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Kenya asks International Court of Justice to dismiss Somalia’s maritime boundary claim

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Muigai said the long-running boundary dispute required a more engaging approach that would peacefully resolve the tussle in consideration that the two countries are direct neighbours/COURTESY

Muigai said the long-running boundary dispute required a more engaging approach that would peacefully resolve the tussle in consideration that the two countries are direct neighbours/COURTESY

NAIROBI, Kenya, Sep 19 – A Kenyan team comprising of top-notch lawyers led by Attorney General Githu Muigai on Monday put up a spirited case to convince the International Court of Justice (ICJ) to dismiss a case in which Somalia wants the court to determine the geographical boundary dividing the maritime area between Kenya and Somalia in the Indian Ocean.

Appearing for Kenya in the capacity of an agent, Muigai said the long-running boundary dispute required a more engaging approach that would peacefully resolve the tussle in consideration that the two countries are direct neighbours.

“This maritime boundary delimitation is not as straightforward as Somali suggests. A full and final settlement will have to contain several important elements that call for a negotiated agreement that call for a recognition for the longstanding modus vivendi between parties that call for time until Somalia achieves greater stability,” he explained.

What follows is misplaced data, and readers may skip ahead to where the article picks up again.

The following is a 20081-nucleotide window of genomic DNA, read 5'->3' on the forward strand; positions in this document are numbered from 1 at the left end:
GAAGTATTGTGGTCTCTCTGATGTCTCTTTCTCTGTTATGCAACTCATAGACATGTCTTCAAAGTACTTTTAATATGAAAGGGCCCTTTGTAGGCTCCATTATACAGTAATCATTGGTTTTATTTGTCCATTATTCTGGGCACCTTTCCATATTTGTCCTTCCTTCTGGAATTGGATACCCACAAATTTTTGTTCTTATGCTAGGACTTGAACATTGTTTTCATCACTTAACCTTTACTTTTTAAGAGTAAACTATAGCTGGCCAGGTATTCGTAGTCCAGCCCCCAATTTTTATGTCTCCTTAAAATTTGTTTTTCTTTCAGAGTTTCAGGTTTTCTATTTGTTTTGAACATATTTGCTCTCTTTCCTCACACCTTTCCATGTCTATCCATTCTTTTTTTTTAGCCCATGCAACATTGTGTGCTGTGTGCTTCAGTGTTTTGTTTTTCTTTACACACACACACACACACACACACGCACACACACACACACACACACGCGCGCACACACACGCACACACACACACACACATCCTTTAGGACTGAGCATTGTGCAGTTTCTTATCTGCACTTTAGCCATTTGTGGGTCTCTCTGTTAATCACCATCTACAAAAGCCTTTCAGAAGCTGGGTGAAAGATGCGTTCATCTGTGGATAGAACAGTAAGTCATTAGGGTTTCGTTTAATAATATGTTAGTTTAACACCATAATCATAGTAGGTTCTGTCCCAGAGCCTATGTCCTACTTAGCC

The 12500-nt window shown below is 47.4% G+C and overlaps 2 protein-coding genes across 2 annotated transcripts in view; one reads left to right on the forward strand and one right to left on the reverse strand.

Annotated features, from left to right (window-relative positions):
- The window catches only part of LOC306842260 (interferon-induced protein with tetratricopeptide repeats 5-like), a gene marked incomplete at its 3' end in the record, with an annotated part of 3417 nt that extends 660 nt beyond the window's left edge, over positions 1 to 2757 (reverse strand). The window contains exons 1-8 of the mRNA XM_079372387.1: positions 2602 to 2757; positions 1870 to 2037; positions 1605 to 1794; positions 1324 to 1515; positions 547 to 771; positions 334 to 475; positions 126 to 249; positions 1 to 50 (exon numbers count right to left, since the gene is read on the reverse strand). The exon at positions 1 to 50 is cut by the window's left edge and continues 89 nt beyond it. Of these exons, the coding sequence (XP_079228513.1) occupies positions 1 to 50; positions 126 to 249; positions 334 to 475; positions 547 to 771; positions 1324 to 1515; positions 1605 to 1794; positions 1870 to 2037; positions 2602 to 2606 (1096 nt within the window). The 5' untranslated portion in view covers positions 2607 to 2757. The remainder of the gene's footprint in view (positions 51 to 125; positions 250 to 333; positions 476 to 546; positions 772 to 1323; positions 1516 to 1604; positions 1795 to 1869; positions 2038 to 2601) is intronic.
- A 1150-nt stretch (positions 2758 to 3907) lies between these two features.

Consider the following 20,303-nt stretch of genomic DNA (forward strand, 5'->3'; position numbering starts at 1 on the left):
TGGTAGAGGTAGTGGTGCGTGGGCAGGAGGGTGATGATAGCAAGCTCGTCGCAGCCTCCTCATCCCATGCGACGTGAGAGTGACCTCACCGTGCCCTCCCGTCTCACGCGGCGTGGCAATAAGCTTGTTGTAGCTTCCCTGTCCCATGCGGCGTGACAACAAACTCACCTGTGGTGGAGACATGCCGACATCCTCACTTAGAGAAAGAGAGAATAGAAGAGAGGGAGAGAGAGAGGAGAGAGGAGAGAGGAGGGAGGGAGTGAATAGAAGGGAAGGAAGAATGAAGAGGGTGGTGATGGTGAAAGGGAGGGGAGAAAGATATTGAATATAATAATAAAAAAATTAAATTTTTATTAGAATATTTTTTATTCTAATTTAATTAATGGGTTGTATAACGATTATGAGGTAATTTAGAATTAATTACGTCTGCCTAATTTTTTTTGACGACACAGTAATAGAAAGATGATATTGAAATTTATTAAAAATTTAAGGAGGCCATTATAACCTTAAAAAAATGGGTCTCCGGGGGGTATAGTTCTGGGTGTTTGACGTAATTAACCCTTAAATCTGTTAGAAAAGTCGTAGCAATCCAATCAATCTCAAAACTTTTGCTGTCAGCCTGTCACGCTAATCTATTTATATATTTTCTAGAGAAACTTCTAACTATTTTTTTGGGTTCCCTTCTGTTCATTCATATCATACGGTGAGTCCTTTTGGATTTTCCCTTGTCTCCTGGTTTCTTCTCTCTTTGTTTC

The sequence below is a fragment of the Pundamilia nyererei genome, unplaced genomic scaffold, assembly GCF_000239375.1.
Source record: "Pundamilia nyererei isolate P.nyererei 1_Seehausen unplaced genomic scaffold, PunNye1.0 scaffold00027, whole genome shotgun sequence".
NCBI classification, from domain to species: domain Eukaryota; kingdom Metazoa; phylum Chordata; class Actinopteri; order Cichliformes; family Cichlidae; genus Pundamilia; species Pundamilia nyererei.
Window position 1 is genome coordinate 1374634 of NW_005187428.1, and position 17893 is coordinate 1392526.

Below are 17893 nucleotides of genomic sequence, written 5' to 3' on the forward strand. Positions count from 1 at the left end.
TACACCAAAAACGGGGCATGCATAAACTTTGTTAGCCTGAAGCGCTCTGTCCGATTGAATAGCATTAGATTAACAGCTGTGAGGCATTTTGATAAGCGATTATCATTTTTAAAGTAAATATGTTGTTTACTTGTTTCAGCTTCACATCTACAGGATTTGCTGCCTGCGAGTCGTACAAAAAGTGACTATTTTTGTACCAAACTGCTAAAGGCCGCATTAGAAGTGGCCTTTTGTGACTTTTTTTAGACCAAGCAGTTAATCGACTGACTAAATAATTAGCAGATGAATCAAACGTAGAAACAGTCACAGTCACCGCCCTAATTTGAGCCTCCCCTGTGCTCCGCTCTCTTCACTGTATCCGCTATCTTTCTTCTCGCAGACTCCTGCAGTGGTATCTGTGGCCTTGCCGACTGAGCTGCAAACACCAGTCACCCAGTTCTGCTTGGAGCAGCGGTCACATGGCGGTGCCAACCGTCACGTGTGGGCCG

It was his submission that Kenya was Somalia’s close ally with deep relations that ranged from negotiating Somalia’s peace to hosting its refugees and among others to the headache of fighting the Al Shabaab terror group that had seen Kenya become a target of series of terror attacks.

According to Muigai, Somalia’s allegations that Kenya was interested in ‘stealing’ its maritime space was misplaced and ignorance of Kenya’s ‘huge and extra ordinary sacrifices’ made to secure and help Somalia stabilise.

“Hundreds of Kenyan soldiers have lost their lives defending the Somali Government. They and their families have paid the ultimate price so that our neighbours can live in peace,” he said.

“It is against this background that Somalia’s accusation of bad faith against Kenya should be assessed. Somalia would have the court to believe that all these years Kenya has been scheming to take advantage of its neighbour to steal its sea and oil,” Muigai who appeared in the capacity of Kenya’s agent wondered.

“Such accusations are absurd, and they are hurtful, they are unfair and disrespectful to a government and people that have sacrificed so much in support of Somalia,” he added.

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